9 Secrets Of The Victoria And Albert Museum

Laura Reynolds
By Laura Reynolds Last edited 90 months ago

Last Updated 23 December 2016

9 Secrets Of The Victoria And Albert Museum

First and second class menus, a pet memorial, and Queen Victoria's last appearance: here are some things you might not know about the V&A.

Photo: ArUK5

1. It used to be on the Mall

The first incarnation of the museum opened in Marlborough House on the Mall in May 1852, exhibiting items from the Great Exhibition of 1851. Just four months later it relocated to Somerset House on Strand, but by 1854 there were plans to relocate the museum again, this time to its current location, which at the time was occupied by Brompton Park House. The move was made in 1857.

2. What's in a name?

It's no secret as to why it's called the Victoria and Albert Museum, but the institution had at least two other names before that. When the idea for the museum was first floated following the Great Exhibition of 1851, it was known as the Museum of Manufactures. By 1854, once it had been relocated, it became known as the South Kensington Museum. It wasn't until Queen Victoria laid the foundation stone of the new building in 1899 that it was officially renamed the Victoria and Albert Museum.

3. First museum restaurant

Inside the Gamble Room, part of the V&A's restaurant. Photo: Victoria and Albert Museum

The V&A was home to the world's first museum restaurant, still open today, originally known as the Refreshment Rooms. The elaborate Morris, Gamble and Poynter rooms make up the restaurant (the former designed by William Morris himself).

Apparently the restaurant originally had...

...different first and second class menus, and a third class service for 'mechanics and all workmen employed at the Museum Buildings and even for the humble working class visitors'

Examples of each of these menus can be seen here.

4. Leading the way in gas

As well as being a leader in museum dining, the V&A was the first museum in the world to use gaslight in its galleries. The museum's first director, Henry Cole, was keen to offer the working classes somewhere to visit in the evenings to ‘furnish a powerful antidote to the gin palace’, so had lighting installed and kept the gallery open until 10pm twice a week. Cole pioneered something else in his lifetime: he sent the first ever Christmas card.

5. The pet memorial in the courtyard

Photo: Londonist

Ever noticed these plaques on a wall in the courtyard? The one on the right is dedicated to Jim, the terrier belonging to the first director of the V&A, Henry Cole. The one of the left is in memory of Tycho, whose identity remained a mystery for a long time, until it was revealed that he was the dog of Henry Cole's son, Alan.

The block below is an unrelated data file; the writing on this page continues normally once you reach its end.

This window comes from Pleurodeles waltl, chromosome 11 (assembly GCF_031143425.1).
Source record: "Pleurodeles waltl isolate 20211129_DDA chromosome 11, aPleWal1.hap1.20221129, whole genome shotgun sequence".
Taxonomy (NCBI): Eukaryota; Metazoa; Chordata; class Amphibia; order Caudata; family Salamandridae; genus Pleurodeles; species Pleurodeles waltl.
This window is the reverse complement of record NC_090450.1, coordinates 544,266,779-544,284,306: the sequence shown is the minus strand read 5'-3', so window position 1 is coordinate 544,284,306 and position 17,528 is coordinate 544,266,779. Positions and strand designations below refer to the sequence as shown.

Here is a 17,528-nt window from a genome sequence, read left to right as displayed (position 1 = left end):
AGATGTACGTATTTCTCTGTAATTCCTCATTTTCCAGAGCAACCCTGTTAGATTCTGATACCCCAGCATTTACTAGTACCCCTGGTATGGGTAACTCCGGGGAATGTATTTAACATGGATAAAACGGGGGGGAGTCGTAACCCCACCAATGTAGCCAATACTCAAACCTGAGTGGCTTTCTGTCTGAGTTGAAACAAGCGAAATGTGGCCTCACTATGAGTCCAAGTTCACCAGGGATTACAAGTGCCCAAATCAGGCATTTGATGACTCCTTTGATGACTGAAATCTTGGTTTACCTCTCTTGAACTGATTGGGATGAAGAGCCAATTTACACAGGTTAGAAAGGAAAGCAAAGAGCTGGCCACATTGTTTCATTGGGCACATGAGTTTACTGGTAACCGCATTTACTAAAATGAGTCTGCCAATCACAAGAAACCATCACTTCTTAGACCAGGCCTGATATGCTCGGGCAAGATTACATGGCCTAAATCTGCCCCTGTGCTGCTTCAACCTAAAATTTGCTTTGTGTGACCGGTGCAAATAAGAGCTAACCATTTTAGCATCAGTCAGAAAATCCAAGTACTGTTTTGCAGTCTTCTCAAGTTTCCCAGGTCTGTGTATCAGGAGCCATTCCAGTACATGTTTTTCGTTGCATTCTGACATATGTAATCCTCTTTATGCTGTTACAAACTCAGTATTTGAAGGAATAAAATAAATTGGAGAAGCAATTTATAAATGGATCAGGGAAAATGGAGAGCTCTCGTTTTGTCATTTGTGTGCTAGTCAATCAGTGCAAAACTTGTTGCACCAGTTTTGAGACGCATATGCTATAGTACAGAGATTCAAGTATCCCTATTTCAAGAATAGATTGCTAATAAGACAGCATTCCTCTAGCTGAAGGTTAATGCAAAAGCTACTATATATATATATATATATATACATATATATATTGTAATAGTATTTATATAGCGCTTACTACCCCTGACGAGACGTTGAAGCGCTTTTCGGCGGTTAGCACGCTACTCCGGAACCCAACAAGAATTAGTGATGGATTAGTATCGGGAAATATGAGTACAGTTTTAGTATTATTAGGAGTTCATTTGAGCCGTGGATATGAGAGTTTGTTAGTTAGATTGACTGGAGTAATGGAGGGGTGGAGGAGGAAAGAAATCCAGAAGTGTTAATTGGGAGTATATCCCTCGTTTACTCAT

Photo: Andrea Pucci

6. Queen Victoria's last public appearance

After Albert's death in 1861, Queen Victoria was rarely seen in public. On 17 May 1899, however, she laid the foundation stone of the new V&A building, officially naming the museum the Victoria & Albert Museum. This turned out to be her last official public appearance. She died in January 1901.

7. Part of the old museum still exists in Bethnal Green

The Museum of Childhood is housed in the old 'Brompton Boilers'. Photo: Fin Fahey

When the museum moved to its current site in 1857, the existing Brompton Park House was extended with galleries made from iron frameworks and clad with corrugated iron, which became known as 'Brompton Boilers'.

The 'Brompton Boilers' didn't last long. They were dismantled in 1867 and re-erected in Bethnal Green, where they were given new brick walls. They now form the V&A's eastern outpost, the V&A Museum of Childhood.

8. War effort

During the second world war, the museum only closed briefly, in 1939. Despite staying open for the rest of the war, much of the collection was sent to other venues for safekeeping. Some items were sent to 'a large house in the west of England', which was later identified as Montecute House in Somerset, while other items were sent to an underground quarry in Wiltshire. The V&A also shared a tunnel near Aldwych tube station with the British Museum; both institutions stored artefacts here for safekeeping during the war.

The building itself suffered significant war damage — a plaque on the Exhibition Road side of the building acknowledges this. The structure was also put to good use, as a canteen for RAF employees.

9. Protected views

View of the museum from Thurloe Square. Photo: Google Maps

The museum owns the triangle of land opposite the main entrance, encased by Cromwell Gardens, Thurloe Place and Exhibition Road. It purchased the land in 1863 to ensure the view of the museum from Thurloe Square couldn't be obscured by new buildings.